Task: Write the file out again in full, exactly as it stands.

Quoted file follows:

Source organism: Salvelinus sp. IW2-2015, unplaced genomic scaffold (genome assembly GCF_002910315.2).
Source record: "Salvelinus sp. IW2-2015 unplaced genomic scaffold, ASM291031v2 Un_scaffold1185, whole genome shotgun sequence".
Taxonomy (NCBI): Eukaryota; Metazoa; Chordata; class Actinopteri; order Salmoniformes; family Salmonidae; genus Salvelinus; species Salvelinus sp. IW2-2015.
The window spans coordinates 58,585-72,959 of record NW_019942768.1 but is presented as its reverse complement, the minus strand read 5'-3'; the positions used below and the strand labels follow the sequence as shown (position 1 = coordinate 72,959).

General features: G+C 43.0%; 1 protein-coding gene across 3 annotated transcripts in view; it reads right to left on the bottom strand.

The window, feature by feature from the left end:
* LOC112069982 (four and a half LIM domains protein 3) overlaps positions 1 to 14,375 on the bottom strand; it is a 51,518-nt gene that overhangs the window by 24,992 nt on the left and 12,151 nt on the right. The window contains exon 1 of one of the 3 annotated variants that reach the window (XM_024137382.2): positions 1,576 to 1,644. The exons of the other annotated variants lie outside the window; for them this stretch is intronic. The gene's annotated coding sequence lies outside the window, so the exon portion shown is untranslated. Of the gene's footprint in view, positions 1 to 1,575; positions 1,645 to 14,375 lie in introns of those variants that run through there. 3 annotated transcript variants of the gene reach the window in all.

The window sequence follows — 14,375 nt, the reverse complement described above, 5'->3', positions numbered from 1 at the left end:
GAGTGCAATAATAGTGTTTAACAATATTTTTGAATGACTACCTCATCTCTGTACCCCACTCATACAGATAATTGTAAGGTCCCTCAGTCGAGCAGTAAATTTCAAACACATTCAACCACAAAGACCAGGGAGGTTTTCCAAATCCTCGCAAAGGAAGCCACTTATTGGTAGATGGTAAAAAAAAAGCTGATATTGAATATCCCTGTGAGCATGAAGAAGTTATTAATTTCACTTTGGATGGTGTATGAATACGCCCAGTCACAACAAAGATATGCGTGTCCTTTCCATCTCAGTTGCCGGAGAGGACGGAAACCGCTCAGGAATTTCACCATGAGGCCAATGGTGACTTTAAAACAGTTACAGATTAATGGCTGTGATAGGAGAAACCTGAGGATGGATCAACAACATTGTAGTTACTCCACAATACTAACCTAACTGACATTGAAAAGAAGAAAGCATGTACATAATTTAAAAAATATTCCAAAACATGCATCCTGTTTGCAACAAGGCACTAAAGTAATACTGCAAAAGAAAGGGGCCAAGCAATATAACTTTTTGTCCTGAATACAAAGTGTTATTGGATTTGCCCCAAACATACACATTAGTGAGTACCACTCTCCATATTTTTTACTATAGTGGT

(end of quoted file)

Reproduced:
Source organism: Salvelinus sp. IW2-2015, unplaced genomic scaffold (genome assembly GCF_002910315.2).
Source record: "Salvelinus sp. IW2-2015 unplaced genomic scaffold, ASM291031v2 Un_scaffold1185, whole genome shotgun sequence".
Taxonomy (NCBI): Eukaryota; Metazoa; Chordata; class Actinopteri; order Salmoniformes; family Salmonidae; genus Salvelinus; species Salvelinus sp. IW2-2015.
The window spans coordinates 58,585-72,959 of record NW_019942768.1 but is presented as its reverse complement, the minus strand read 5'-3'; the positions used below and the strand labels follow the sequence as shown (position 1 = coordinate 72,959).

General features: G+C 43.0%; 1 protein-coding gene across 3 annotated transcripts in view; it reads right to left on the bottom strand.

The window, feature by feature from the left end:
* LOC112069982 (four and a half LIM domains protein 3) overlaps positions 1 to 14,375 on the bottom strand; it is a 51,518-nt gene that overhangs the window by 24,992 nt on the left and 12,151 nt on the right. The window contains exon 1 of one of the 3 annotated variants that reach the window (XM_024137382.2): positions 1,576 to 1,644. The exons of the other annotated variants lie outside the window; for them this stretch is intronic. The gene's annotated coding sequence lies outside the window, so the exon portion shown is untranslated. Of the gene's footprint in view, positions 1 to 1,575; positions 1,645 to 14,375 lie in introns of those variants that run through there. 3 annotated transcript variants of the gene reach the window in all.

The window sequence follows — 14,375 nt, the reverse complement described above, 5'->3', positions numbered from 1 at the left end:
GAGTGCAATAATAGTGTTTAACAATATTTTTGAATGACTACCTCATCTCTGTACCCCACTCATACAGATAATTGTAAGGTCCCTCAGTCGAGCAGTAAATTTCAAACACATTCAACCACAAAGACCAGGGAGGTTTTCCAAATCCTCGCAAAGGAAGCCACTTATTGGTAGATGGTAAAAAAAAAGCTGATATTGAATATCCCTGTGAGCATGAAGAAGTTATTAATTTCACTTTGGATGGTGTATGAATACGCCCAGTCACAACAAAGATATGCGTGTCCTTTCCATCTCAGTTGCCGGAGAGGACGGAAACCGCTCAGGAATTTCACCATGAGGCCAATGGTGACTTTAAAACAGTTACAGATTAATGGCTGTGATAGGAGAAACCTGAGGATGGATCAACAACATTGTAGTTACTCCACAATACTAACCTAACTGACATTGAAAAGAAGAAAGCATGTACATAATTTAAAAAATATTCCAAAACATGCATCCTGTTTGCAACAAGGCACTAAAGTAATACTGCAAAAGAAAGGGGCCAAGCAATATAACTTTTTGTCCTGAATACAAAGTGTTATTGGATTTGCCCCAAACATACACATTAGTGAGTACCACTCTCCATATTTTTTACTATAGTGGT